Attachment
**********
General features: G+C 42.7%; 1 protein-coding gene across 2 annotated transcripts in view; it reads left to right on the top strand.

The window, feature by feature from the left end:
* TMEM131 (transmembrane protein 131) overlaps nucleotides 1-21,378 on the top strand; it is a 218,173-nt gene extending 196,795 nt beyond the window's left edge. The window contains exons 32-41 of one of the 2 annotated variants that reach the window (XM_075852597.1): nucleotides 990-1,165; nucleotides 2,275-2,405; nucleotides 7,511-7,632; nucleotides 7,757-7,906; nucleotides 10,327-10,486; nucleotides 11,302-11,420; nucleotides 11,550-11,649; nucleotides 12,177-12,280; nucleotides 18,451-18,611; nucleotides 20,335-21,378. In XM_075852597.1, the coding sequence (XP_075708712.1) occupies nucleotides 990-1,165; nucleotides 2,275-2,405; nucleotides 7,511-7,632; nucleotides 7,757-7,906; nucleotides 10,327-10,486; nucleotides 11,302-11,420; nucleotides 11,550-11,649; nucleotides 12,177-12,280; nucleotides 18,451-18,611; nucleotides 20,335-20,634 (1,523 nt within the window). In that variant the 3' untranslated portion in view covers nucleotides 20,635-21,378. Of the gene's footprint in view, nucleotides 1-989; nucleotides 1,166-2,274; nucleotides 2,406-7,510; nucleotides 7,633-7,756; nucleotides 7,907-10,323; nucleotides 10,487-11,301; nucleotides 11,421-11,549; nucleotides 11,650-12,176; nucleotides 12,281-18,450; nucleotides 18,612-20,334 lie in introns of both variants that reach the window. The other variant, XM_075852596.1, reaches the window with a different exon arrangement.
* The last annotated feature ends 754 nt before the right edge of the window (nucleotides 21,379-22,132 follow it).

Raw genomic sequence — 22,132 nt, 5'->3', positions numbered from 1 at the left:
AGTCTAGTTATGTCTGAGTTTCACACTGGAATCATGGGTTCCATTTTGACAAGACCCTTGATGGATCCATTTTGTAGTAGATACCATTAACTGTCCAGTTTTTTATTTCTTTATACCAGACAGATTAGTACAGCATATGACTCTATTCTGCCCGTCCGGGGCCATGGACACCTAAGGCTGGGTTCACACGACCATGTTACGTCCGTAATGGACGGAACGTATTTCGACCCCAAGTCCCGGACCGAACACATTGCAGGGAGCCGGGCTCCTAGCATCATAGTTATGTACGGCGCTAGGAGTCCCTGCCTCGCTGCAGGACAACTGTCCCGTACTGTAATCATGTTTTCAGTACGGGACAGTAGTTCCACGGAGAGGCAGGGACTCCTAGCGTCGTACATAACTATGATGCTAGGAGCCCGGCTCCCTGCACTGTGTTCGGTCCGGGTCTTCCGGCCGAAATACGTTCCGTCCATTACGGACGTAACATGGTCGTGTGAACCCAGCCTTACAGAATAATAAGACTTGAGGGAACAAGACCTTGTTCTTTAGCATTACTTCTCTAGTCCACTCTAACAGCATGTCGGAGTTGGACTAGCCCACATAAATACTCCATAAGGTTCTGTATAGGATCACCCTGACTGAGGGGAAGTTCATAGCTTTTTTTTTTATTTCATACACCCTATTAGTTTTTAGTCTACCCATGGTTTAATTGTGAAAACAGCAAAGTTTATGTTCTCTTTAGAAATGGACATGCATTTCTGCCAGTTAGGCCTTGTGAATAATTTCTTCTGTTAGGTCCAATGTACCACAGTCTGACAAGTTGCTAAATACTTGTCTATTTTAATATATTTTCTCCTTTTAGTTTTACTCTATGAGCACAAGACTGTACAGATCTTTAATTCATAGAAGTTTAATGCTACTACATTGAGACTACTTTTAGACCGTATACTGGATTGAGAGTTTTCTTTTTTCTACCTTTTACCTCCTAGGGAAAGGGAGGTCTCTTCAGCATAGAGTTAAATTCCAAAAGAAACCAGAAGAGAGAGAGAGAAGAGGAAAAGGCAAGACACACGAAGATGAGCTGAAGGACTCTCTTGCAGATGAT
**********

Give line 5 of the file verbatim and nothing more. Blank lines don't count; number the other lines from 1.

Raw genomic sequence — 22,132 nt, 5'->3', positions numbered from 1 at the left: